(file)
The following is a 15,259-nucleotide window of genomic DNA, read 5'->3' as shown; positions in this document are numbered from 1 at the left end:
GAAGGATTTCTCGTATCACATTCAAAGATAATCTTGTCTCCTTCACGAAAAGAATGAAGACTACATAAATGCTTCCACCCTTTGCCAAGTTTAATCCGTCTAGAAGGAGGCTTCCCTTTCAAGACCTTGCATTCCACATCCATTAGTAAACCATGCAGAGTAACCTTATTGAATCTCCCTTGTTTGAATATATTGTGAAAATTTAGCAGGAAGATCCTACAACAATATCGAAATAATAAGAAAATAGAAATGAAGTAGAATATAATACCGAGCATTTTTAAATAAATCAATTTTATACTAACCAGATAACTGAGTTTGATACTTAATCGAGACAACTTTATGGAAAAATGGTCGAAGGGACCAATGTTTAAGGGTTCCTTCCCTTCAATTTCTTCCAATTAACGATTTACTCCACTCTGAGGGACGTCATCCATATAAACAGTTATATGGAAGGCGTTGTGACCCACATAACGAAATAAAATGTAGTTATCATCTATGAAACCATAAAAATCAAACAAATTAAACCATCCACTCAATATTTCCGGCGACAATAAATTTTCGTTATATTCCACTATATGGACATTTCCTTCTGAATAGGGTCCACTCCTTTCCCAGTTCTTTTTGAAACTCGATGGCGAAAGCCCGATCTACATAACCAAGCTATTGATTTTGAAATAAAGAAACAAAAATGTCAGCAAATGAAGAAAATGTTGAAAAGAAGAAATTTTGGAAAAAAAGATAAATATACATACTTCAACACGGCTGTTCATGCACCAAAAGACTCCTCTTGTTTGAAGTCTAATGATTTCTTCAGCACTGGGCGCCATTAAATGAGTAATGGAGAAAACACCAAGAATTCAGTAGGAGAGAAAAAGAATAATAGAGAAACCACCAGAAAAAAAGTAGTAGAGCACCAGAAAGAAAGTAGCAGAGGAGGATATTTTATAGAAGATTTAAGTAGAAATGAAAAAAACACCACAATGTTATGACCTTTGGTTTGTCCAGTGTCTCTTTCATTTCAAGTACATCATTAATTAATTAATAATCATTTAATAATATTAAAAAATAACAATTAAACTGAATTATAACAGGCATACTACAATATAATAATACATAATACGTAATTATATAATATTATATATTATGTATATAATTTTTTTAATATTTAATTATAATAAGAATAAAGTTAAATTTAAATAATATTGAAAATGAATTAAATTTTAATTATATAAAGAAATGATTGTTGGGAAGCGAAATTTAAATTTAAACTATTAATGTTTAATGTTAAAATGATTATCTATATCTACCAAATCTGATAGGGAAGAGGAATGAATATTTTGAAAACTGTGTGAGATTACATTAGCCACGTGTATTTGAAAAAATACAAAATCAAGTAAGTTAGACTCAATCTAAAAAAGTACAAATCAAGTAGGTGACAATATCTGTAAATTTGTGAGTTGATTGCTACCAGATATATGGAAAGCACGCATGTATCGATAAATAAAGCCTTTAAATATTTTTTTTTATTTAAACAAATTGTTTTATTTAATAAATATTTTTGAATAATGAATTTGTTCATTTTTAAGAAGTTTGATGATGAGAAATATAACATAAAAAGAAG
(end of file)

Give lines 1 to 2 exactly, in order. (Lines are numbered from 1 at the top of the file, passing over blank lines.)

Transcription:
The following is a 15,259-nucleotide window of genomic DNA, read 5'->3' as shown; positions in this document are numbered from 1 at the left end:
GAAGGATTTCTCGTATCACATTCAAAGATAATCTTGTCTCCTTCACGAAAAGAATGAAGACTACATAAATGCTTCCACCCTTTGCCAAGTTTAATCCGTCTAGAAGGAGGCTTCCCTTTCAAGACCTTGCATTCCACATCCATTAGTAAACCATGCAGAGTAACCTTATTGAATCTCCCTTGTTTGAATATATTGTGAAAATTTAGCAGGAAGATCCTACAACAATATCGAAATAATAAGAAAATAGAAATGAAGTAGAATATAATACCGAGCATTTTTAAATAAATCAATTTTATACTAACCAGATAACTGAGTTTGATACTTAATCGAGACAACTTTATGGAAAAATGGTCGAAGGGACCAATGTTTAAGGGTTCCTTCCCTTCAATTTCTTCCAATTAACGATTTACTCCACTCTGAGGGACGTCATCCATATAAACAGTTATATGGAAGGCGTTGTGACCCACATAACGAAATAAAATGTAGTTATCATCTATGAAACCATAAAAATCAAACAAATTAAACCATCCACTCAATATTTCCGGCGACAATAAATTTTCGTTATATTCCACTATATGGACATTTCCTTCTGAATAGGGTCCACTCCTTTCCCAGTTCTTTTTGAAACTCGATGGCGAAAGCCCGATCTACATAACCAAGCTATTGATTTTGAAATAAAGAAACAAAAATGTCAGCAAATGAAGAAAATGTTGAAAAGAAGAAATTTTGGAAAAAAAGATAAATATACATACTTCAACACGGCTGTTCATGCACCAAAAGACTCCTCTTGTTTGAAGTCTAATGATTTCTTCAGCACTGGGCGCCATTAAATGAGTAATGGAGAAAACACCAAGAATTCAGTAGGAGAGAAAAAGAATAATAGAGAAACCACCAGAAAAAAAGTAGTAGAGCACCAGAAAGAAAGTAGCAGAGGAGGATATTTTATAGAAGATTTAAGTAGAAATGAAAAAAACACCACAATGTTATGACCTTTGGTTTGTCCAGTGTCTCTTTCATTTCAAGTACATCATTAATTAATTAATAATCATTTAATAATATTAAAAAATAACAATTAAACTGAATTATAACAGGCATACTACAATATAATAATACATAATACGTAATTATATAATATTATATATTATGTATATAATTTTTTTAATATTTAATTATAATAAGAATAAAGTTAAATTTAAATAATATTGAAAATGAATTAAATTTTAATTATATAAAGAAATGATTGTTGGGAAGCGAAATTTAAATTTAAACTATTAATGTTTAATGTTAAAATGATTATCTATATCTACCAAATCTGATAGGGAAGAGGAATGAATATTTTGAAAACTGTGTGAGATTACATTAGCCACGTGTATTTGAAAAAATACAAAATCAAGTAAGTTAGACTCAATCTAAAAAAGTACAAATCAAGTAGGTGACAATATCTGTAAATTTGTGAGTTGATTGCTACCAGATATATGGAAAGCACGCATGTATCGATAAATAAAGCCTTTAAATATTTTTTTTTATTTAAACAAATTGTTTTATTTAATAAATATTTTTGAATAATGAATTTGTTCATTTTTAAGAAGTTTGATGATGAGAAATATAACATAAAAAGAAG